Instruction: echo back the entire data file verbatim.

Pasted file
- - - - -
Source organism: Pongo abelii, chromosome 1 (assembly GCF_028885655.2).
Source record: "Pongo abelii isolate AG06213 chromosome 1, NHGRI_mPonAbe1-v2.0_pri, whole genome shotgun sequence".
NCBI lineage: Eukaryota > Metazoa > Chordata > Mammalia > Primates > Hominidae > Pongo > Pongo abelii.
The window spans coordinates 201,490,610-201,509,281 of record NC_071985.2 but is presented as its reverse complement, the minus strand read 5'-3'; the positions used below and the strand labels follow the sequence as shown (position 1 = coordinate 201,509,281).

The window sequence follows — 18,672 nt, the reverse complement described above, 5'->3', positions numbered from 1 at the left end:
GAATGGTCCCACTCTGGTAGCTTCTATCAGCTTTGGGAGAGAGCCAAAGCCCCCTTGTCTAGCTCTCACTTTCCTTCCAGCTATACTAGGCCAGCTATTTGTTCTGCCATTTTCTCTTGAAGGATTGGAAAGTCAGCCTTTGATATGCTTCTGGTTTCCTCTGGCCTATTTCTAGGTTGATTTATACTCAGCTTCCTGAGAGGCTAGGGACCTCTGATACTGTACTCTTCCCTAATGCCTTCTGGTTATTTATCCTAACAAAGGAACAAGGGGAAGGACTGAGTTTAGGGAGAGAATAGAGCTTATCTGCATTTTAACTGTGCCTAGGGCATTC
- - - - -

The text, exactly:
Source organism: Pongo abelii, chromosome 1 (assembly GCF_028885655.2).
Source record: "Pongo abelii isolate AG06213 chromosome 1, NHGRI_mPonAbe1-v2.0_pri, whole genome shotgun sequence".
NCBI lineage: Eukaryota > Metazoa > Chordata > Mammalia > Primates > Hominidae > Pongo > Pongo abelii.
The window spans coordinates 201,490,610-201,509,281 of record NC_071985.2 but is presented as its reverse complement, the minus strand read 5'-3'; the positions used below and the strand labels follow the sequence as shown (position 1 = coordinate 201,509,281).

The window sequence follows — 18,672 nt, the reverse complement described above, 5'->3', positions numbered from 1 at the left end:
GAATGGTCCCACTCTGGTAGCTTCTATCAGCTTTGGGAGAGAGCCAAAGCCCCCTTGTCTAGCTCTCACTTTCCTTCCAGCTATACTAGGCCAGCTATTTGTTCTGCCATTTTCTCTTGAAGGATTGGAAAGTCAGCCTTTGATATGCTTCTGGTTTCCTCTGGCCTATTTCTAGGTTGATTTATACTCAGCTTCCTGAGAGGCTAGGGACCTCTGATACTGTACTCTTCCCTAATGCCTTCTGGTTATTTATCCTAACAAAGGAACAAGGGGAAGGACTGAGTTTAGGGAGAGAATAGAGCTTATCTGCATTTTAACTGTGCCTAGGGCATTC